Sustainability Educator

Sustainability Educators are university or college professors who research and teach specialized topics in sustainability. In order to qualify for this role, Sustainability Educators must demonstrate high levels of education and experience: the vast majority of these professionals have post-graduate degrees and at least eight years of professional experience. Similar to Sustainability Researchers, Sustainability Educators act as thought-leaders and innovators for the theory, practice and research behind sustainability. These practitioners spend many years learning about key sustainability factors, including environmental, social, cultural, political, economic and ethical issues. While Sustainability Educators must develop extensive knowledge about diverse sustainability topics, they also need to communicate this expertise clearly and effectively to post-secondary students. In fact, this opportunity to educate the next generation of sustainability professionals is one of the most exciting and rewarding aspects of a career as a Sustainability Educator.

At a Glance

Imagine yourself standing at the front of a lecture hall, facing a room full of third-year students in an Environmental Studies program. During the past few weeks of this new semester, you’ve been teaching a course on the different factors associated with sustainable development in developed and developing countries, such as resource allocation, political systems and economic growth. In today’s class, you’re presenting a case study of a rural Canadian community in which connecting with diverse community stakeholders was critical to the success of a new recycling program.

The class listens attentively as you talk excitedly about the topic – your enthusiasm and passion for sustainable development is clearly contagious. Later this afternoon, you’ll finish marking last week’s term papers. For the assignment, students needed to identify a successful sustainability project in a specific country and outline the key factors for the project’s success. Once the marking is done, you’ll continue reading through a new research report about incorporating indigenous perspectives in sustainable development planning. You finish your day with a deep sense of satisfaction. The work you do ensures that the next generation of sustainability practitioners have the skills and knowledge they’ll need to make a positive difference for communities, businesses, and governments.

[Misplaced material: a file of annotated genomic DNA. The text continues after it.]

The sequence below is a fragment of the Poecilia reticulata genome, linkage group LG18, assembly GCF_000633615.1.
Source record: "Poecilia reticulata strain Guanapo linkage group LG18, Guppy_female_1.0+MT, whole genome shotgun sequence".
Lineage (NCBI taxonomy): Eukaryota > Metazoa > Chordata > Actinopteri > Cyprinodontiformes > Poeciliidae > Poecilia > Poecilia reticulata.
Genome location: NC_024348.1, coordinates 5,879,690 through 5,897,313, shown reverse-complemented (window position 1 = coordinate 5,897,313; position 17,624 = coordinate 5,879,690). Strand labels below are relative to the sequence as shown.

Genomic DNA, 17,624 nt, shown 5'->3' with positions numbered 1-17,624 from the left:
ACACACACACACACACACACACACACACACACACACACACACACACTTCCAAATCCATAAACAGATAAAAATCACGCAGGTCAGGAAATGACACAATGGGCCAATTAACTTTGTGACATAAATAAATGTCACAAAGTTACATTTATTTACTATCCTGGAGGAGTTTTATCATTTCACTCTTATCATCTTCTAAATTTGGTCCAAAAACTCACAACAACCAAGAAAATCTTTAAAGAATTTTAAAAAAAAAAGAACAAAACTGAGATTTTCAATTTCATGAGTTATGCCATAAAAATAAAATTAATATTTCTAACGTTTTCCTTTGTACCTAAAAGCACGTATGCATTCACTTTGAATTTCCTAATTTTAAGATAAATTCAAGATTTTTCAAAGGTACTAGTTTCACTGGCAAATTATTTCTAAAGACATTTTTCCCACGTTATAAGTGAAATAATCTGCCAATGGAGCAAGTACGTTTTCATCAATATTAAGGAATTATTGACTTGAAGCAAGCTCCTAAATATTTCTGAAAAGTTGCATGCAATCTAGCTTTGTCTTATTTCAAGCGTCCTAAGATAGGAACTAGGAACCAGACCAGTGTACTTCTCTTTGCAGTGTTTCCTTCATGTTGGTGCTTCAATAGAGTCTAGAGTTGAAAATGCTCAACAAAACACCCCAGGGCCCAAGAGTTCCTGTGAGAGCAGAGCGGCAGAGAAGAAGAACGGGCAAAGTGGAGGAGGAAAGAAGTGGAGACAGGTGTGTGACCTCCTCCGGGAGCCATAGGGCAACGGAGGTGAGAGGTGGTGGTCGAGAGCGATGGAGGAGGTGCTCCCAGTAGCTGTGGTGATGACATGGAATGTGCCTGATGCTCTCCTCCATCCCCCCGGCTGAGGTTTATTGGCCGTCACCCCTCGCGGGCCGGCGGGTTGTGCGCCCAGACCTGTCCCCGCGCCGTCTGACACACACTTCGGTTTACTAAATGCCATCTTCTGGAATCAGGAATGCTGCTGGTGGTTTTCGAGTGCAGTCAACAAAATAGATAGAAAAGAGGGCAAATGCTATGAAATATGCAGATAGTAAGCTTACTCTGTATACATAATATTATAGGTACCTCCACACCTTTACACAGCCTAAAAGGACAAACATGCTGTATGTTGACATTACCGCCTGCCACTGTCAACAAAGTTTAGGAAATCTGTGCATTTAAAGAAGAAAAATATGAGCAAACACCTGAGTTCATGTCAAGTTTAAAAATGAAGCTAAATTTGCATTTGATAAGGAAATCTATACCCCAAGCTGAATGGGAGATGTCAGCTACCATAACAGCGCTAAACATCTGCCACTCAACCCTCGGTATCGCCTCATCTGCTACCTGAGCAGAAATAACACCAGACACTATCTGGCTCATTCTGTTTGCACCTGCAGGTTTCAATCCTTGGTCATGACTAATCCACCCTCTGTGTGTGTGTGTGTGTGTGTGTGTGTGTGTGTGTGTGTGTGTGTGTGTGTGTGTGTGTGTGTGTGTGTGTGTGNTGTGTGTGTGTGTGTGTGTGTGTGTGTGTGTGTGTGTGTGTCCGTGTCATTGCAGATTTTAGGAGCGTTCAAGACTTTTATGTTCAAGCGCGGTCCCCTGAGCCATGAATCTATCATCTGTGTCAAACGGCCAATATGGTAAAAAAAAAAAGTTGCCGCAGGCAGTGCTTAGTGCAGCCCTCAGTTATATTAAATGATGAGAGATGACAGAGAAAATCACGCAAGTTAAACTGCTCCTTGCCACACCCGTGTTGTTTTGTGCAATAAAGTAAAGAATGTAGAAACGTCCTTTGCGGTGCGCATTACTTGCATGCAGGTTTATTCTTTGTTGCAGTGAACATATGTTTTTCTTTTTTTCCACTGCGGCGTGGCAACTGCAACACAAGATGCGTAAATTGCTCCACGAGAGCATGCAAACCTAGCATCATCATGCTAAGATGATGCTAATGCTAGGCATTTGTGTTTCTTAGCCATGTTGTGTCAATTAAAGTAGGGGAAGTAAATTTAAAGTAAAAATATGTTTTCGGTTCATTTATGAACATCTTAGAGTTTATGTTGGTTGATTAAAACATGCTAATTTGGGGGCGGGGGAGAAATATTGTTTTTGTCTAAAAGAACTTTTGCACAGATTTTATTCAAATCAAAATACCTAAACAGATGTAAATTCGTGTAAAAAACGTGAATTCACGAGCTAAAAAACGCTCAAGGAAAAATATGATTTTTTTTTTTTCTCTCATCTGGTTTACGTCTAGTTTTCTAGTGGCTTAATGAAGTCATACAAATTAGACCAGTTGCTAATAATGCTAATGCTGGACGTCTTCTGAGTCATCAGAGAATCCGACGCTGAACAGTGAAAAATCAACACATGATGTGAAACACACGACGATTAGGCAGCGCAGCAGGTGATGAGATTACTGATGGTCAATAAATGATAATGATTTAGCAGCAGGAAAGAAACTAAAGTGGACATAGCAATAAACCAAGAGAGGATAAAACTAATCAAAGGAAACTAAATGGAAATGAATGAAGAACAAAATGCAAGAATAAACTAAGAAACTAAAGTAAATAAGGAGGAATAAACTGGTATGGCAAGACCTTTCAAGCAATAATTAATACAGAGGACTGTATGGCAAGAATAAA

Job Duties

For many Sustainability Educators, a typical day might involve:

  • Developing lesson plans, assignments and course schedules for post-secondary classes.
  • Teaching college, university or continuing education students.
  • Monitoring and supervising graduate students as they conduct sustainability-related research projects.
  • Serving on a faculty committee to review program objectives, plans and budgets.
  • Providing expert advice to the media, governments and businesses on sustainability issues.
  • Conducting literature reviews of relevant research in journals, reports, books and industry magazines.
  • Writing research reports and articles for publication in academic journals, books and magazines.
  • Leading your own research projects on specific sustainability topics, such as case-studies of sustainable development in particular regions or communities.

Work Environment

In their day-to-day work, Sustainability Educators spend their time:

In the classroom and office:

  • Teaching courses.
  • Preparing lesson plans.
  • Reading online and print resources of recent research on sustainability issues.
  • Performing administrative duties related to managing faculties, departments and committees.

In the field:

  • Meeting industry and government stakeholders.
  • Conducting research on the ecological or environmental aspects of sustainability, such as site assessments or monitoring.
  • Supervising graduate students as they conduct research projects in the field.

Where to Work

Most Sustainability Educators work in these settings:

  • Universities
  • Colleges
  • Technical schools
  • Federal, provincial/territorial or municipal governments
  • Private businesses (as consultants)

Education and Skills

The minimum educational requirement for a career as a post-secondary Sustainability Educator is usually a Ph.D. In addition to this degree, Sustainability Educators must demonstrate outstanding academic achievement and the capacity to contribute important innovations to their field. For tenured (permanent) positions, Sustainability Educators need a minimum of five years of full-time work experience. If you are a post-secondary student considering a career as a Sustainability Educator, consider taking classes related to:

  • Environmental Studies
  • Environmental Sciences
  • Biology
  • Chemistry
  • Geography
  • Public Policy Development and Administration (with a focus on sustainability)
  • Ethics (with a focus on environmental ethics)
  • Political Science
  • Economics
  • Urban Planning
  • Development Studies
  • International Relations

Role Models

Your Impact

Occupational Classification

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